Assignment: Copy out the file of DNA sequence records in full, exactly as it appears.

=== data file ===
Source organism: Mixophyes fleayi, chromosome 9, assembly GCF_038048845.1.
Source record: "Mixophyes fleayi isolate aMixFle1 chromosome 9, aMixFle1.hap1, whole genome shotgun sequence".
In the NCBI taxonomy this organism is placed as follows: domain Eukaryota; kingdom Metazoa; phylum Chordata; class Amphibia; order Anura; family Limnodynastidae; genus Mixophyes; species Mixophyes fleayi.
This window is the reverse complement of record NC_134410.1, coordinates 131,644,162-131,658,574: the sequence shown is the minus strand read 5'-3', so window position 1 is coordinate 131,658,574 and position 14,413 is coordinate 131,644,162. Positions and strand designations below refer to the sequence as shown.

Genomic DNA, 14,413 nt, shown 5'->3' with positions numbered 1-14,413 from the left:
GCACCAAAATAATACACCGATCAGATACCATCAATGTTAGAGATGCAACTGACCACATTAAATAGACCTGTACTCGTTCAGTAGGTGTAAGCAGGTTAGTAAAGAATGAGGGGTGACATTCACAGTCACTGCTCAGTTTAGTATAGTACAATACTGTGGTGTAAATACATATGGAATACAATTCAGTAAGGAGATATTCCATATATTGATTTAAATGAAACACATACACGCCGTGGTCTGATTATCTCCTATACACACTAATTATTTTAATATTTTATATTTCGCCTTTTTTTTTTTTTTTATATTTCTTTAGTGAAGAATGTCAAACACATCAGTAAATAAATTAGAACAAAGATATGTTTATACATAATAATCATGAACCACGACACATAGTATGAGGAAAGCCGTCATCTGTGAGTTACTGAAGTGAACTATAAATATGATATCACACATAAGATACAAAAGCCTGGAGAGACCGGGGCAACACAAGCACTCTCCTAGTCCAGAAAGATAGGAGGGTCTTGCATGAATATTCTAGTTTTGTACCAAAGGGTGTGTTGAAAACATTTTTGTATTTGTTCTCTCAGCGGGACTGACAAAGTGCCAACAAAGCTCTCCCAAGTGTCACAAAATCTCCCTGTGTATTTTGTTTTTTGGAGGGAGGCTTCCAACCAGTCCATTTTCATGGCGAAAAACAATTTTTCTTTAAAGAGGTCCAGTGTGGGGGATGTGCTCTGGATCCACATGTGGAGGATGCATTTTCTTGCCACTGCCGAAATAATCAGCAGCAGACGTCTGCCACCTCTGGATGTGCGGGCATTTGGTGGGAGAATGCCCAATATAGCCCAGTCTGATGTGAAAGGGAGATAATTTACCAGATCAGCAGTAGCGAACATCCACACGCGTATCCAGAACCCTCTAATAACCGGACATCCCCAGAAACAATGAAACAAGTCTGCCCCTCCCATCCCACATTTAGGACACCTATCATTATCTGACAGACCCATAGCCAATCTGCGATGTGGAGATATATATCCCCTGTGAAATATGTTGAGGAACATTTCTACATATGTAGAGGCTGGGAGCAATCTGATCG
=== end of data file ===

Source organism: Mixophyes fleayi, chromosome 9, assembly GCF_038048845.1.
Source record: "Mixophyes fleayi isolate aMixFle1 chromosome 9, aMixFle1.hap1, whole genome shotgun sequence".
In the NCBI taxonomy this organism is placed as follows: domain Eukaryota; kingdom Metazoa; phylum Chordata; class Amphibia; order Anura; family Limnodynastidae; genus Mixophyes; species Mixophyes fleayi.
This window is the reverse complement of record NC_134410.1, coordinates 131,644,162-131,658,574: the sequence shown is the minus strand read 5'-3', so window position 1 is coordinate 131,658,574 and position 14,413 is coordinate 131,644,162. Positions and strand designations below refer to the sequence as shown.

Genomic DNA, 14,413 nt, shown 5'->3' with positions numbered 1-14,413 from the left:
GCACCAAAATAATACACCGATCAGATACCATCAATGTTAGAGATGCAACTGACCACATTAAATAGACCTGTACTCGTTCAGTAGGTGTAAGCAGGTTAGTAAAGAATGAGGGGTGACATTCACAGTCACTGCTCAGTTTAGTATAGTACAATACTGTGGTGTAAATACATATGGAATACAATTCAGTAAGGAGATATTCCATATATTGATTTAAATGAAACACATACACGCCGTGGTCTGATTATCTCCTATACACACTAATTATTTTAATATTTTATATTTCGCCTTTTTTTTTTTTTTTATATTTCTTTAGTGAAGAATGTCAAACACATCAGTAAATAAATTAGAACAAAGATATGTTTATACATAATAATCATGAACCACGACACATAGTATGAGGAAAGCCGTCATCTGTGAGTTACTGAAGTGAACTATAAATATGATATCACACATAAGATACAAAAGCCTGGAGAGACCGGGGCAACACAAGCACTCTCCTAGTCCAGAAAGATAGGAGGGTCTTGCATGAATATTCTAGTTTTGTACCAAAGGGTGTGTTGAAAACATTTTTGTATTTGTTCTCTCAGCGGGACTGACAAAGTGCCAACAAAGCTCTCCCAAGTGTCACAAAATCTCCCTGTGTATTTTGTTTTTTGGAGGGAGGCTTCCAACCAGTCCATTTTCATGGCGAAAAACAATTTTTCTTTAAAGAGGTCCAGTGTGGGGGATGTGCTCTGGATCCACATGTGGAGGATGCATTTTCTTGCCACTGCCGAAATAATCAGCAGCAGACGTCTGCCACCTCTGGATGTGCGGGCATTTGGTGGGAGAATGCCCAATATAGCCCAGTCTGATGTGAAAGGGAGATAATTTACCAGATCAGCAGTAGCGAACATCCACACGCGTATCCAGAACCCTCTAATAACCGGACATCCCCAGAAACAATGAAACAAGTCTGCCCCTCCCATCCCACATTTAGGACACCTATCATTATCTGACAGACCCATAGCCAATCTGCGATGTGGAGATATATATCCCCTGTGAAATATGTTGAGGAACATTTCTACATATGTAGAGGCTGGGAGCAATCTGATCG